It’s business as usual in Budapest District 5, whose local government is getting ready to sell yet another ground floor property at a substantial discount to a tenant of just six months.
Opposition party Együtt (Together) held a protest in front of the building at 21 Alkotmány street to call attention to the pending sale by the District government of an 840 square meter, downtown real estate for what it claims is substantially below market value.
Together founder and deputy chairman Péter Juhász claims the current tenant of six months will pay HUF 150 million (HUF 178,000 per sqm)—HUF 65 million less than an official appraisal of the real estate earlier this year. The district assemblyman emphasized that flats typically sell for between HUF 800,000 and HUF 1.1 million per square meter in that location.
Ground-floor shops in that location rent for around HUF 4,000 (USD 14.8) per square meter per month.
Juhász also called attention to the fact that the current tenant was awarded the right to rent the premises without tender, having declared its intention to create a “meditation and recreational center” that was “obviously of public interest to those living in the downtown”.
Juhász further pointed out that the tenant indicated from the outset its desire to acquire the property.
(The obvious question being why the government didn’t sell the property for full market value then instead of renting it out-ed.)
Claiming opposition assemblymen did not vote in favor of selling the property, Juhász announced his intention to report district mayor Péter Szentgyörgyvölgyi to the authorities if he signs the sales contract.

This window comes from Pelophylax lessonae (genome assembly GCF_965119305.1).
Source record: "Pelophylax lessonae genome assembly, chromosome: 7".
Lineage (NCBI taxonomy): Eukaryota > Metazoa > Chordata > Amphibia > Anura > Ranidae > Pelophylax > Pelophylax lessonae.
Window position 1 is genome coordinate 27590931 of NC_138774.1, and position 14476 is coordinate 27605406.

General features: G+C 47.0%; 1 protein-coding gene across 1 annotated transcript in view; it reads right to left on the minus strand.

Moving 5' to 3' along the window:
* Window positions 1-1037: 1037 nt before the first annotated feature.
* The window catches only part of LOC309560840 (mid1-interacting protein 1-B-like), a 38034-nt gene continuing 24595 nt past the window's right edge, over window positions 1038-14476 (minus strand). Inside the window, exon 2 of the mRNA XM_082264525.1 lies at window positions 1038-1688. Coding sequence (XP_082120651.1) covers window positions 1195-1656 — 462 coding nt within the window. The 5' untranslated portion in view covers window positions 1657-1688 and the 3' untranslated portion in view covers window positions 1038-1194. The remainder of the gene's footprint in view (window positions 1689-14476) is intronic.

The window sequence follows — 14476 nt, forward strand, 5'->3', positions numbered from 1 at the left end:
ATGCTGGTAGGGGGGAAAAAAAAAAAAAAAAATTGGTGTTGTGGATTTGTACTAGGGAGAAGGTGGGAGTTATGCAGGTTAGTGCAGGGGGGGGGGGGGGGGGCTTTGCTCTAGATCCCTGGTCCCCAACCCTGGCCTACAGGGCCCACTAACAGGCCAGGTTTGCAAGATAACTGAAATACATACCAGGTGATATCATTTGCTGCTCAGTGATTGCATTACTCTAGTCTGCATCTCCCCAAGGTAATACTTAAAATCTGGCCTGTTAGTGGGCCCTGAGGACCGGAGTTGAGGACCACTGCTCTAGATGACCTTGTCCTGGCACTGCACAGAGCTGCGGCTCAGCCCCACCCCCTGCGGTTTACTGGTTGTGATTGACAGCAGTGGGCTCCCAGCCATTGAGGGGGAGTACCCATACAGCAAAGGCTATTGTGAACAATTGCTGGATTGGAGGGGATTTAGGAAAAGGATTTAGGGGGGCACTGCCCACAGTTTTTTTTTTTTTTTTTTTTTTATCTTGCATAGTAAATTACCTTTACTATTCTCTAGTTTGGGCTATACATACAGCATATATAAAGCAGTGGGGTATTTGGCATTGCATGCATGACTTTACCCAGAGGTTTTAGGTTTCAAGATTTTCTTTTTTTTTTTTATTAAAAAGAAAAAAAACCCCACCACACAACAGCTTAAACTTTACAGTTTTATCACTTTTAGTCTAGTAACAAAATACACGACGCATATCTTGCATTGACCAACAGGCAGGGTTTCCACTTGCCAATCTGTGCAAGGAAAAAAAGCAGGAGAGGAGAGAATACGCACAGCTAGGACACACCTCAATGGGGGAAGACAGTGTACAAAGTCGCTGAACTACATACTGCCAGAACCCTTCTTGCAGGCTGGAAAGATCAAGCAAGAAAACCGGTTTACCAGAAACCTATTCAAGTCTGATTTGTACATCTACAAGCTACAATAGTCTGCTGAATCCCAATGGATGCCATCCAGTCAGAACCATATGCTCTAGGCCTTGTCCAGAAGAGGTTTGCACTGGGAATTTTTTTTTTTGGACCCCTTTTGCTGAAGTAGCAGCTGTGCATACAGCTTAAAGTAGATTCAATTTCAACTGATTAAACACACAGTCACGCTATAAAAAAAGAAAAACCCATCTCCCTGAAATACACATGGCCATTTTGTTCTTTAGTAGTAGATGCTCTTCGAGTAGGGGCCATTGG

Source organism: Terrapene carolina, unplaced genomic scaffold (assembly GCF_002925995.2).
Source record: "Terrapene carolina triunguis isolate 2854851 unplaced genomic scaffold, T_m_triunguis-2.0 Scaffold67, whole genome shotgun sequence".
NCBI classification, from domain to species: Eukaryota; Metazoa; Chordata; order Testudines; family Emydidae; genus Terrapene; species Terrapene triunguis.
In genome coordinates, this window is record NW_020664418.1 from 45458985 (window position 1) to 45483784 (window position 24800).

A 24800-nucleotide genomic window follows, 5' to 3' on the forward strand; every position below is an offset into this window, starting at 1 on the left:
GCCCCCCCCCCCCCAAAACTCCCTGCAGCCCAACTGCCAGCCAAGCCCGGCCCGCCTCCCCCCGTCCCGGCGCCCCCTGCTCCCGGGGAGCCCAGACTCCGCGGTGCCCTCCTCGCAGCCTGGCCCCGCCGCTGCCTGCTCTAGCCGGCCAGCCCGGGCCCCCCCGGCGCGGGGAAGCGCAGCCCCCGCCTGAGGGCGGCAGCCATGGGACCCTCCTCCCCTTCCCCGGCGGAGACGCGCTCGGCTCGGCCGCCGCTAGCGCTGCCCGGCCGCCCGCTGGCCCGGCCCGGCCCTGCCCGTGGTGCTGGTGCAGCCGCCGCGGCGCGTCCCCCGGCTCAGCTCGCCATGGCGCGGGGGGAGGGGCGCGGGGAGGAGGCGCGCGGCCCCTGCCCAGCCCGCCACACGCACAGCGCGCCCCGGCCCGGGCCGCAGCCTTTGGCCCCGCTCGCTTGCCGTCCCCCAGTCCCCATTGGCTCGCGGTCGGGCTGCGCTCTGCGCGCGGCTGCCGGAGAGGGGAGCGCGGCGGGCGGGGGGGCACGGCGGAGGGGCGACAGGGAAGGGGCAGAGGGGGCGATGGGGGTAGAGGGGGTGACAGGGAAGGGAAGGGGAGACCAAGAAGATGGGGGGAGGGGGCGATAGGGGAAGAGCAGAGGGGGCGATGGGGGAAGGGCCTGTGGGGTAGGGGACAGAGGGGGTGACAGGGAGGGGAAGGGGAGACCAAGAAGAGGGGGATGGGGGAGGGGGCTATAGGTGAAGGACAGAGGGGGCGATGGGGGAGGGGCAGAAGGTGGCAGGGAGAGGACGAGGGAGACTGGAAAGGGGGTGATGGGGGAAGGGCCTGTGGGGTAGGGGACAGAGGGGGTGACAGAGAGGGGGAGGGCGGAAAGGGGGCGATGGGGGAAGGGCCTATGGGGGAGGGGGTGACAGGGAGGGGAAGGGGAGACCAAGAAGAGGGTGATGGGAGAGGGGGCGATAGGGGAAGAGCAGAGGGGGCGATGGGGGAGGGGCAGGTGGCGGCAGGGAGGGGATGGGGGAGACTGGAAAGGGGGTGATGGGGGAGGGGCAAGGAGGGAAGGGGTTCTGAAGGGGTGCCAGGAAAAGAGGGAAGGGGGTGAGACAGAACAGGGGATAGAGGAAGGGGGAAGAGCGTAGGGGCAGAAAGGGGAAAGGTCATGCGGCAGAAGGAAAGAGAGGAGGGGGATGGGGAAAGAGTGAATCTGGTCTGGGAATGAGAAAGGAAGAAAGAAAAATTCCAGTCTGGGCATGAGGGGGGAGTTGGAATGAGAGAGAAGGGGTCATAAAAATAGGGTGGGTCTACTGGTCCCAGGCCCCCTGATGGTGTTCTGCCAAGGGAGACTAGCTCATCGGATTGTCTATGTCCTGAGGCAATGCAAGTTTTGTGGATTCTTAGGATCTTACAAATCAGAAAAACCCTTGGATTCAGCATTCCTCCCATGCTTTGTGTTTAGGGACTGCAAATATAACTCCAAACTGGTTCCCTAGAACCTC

Pro-government Magyar Hirek (Hungarian Times) reports the following:
“The District 5 local government says Péter Juhász is deliberately distorting the facts about the sale of a downtown real estate. . . .
In a statement given to MTI, the local government stated that Péter Juhász had the opportunity to state his opinion at the district general assembly meeting, but that he did not participate, as he does not participate in common work in many cases.
They emphasize that the Alkotmány street property is one that is in a state of deterioration that has stood empty for many years, whose renovation would cost HUF 100 million. Since the property in question is not a flat, but a workshop it would be necessary to invest many times this amount in order to utilize it.
The 5th district is also aware that the sale of the property does not result in merely a one time income, but rather generates many millions of forints over time in the form of local tax on company turnover or real estate.
It mentioned that Collina Dm Kft. indicated its desire to rent the property in the Autumn of 2014 The real estate was rented for a recreational activity. After signing the contract, they routinely paid the rent.
The maintenance of the real estate has cost the local district government HUF 1o million over the past 5 years.”
(All of which again begs the following question: If the district government knew all of this, then why didn’t it opt to sell the property at full market value six months ago instead of renting it out?-ed.)